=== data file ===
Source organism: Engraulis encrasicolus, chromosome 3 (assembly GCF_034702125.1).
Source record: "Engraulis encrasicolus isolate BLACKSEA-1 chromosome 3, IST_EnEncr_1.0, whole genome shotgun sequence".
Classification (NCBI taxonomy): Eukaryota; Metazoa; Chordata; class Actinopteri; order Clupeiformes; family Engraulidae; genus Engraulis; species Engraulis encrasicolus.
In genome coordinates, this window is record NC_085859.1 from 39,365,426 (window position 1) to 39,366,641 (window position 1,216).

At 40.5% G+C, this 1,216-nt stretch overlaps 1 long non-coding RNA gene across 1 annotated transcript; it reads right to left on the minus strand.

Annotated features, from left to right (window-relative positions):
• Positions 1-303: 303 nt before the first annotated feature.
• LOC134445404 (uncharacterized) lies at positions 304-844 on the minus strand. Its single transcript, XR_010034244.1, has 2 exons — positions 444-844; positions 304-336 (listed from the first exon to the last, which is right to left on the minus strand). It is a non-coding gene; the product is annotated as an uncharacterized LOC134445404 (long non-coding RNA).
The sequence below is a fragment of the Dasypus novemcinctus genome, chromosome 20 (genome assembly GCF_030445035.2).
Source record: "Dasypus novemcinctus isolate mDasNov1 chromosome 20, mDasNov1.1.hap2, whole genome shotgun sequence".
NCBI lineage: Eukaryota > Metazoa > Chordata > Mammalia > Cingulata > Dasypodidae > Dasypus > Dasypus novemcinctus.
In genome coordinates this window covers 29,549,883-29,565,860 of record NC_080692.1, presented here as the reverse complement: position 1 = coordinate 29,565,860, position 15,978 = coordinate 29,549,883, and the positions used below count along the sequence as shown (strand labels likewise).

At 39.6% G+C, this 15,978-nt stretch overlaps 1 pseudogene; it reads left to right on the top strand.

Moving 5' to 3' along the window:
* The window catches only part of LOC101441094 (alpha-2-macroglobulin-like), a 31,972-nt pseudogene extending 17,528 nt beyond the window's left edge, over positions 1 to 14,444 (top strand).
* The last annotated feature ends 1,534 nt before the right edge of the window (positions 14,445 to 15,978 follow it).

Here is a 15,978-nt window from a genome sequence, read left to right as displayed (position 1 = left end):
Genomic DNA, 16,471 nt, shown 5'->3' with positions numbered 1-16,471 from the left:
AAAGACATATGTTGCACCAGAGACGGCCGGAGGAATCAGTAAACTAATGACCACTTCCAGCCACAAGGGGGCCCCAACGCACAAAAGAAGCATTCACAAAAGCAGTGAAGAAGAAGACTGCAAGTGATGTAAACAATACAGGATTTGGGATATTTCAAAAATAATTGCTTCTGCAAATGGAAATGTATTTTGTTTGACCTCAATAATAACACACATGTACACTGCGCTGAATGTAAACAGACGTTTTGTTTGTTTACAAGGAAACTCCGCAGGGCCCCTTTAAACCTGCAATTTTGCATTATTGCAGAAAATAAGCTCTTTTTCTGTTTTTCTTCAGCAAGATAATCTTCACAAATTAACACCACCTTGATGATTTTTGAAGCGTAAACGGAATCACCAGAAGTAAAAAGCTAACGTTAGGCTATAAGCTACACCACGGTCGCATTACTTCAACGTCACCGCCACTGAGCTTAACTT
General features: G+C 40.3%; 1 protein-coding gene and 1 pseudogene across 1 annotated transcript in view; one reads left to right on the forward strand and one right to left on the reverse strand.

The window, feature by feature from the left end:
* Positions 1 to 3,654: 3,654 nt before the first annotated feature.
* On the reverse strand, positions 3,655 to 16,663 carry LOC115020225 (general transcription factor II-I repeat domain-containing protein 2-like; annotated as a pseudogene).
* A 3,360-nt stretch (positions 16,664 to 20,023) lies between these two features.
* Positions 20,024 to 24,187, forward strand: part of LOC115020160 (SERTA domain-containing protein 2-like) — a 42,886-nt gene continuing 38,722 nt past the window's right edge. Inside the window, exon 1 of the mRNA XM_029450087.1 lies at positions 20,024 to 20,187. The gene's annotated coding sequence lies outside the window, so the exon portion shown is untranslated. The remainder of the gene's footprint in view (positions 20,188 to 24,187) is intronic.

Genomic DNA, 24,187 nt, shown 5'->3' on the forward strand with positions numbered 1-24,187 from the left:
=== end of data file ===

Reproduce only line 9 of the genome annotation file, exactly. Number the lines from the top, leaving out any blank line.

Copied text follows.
The sequence below is a fragment of the Dasypus novemcinctus genome, chromosome 20 (genome assembly GCF_030445035.2).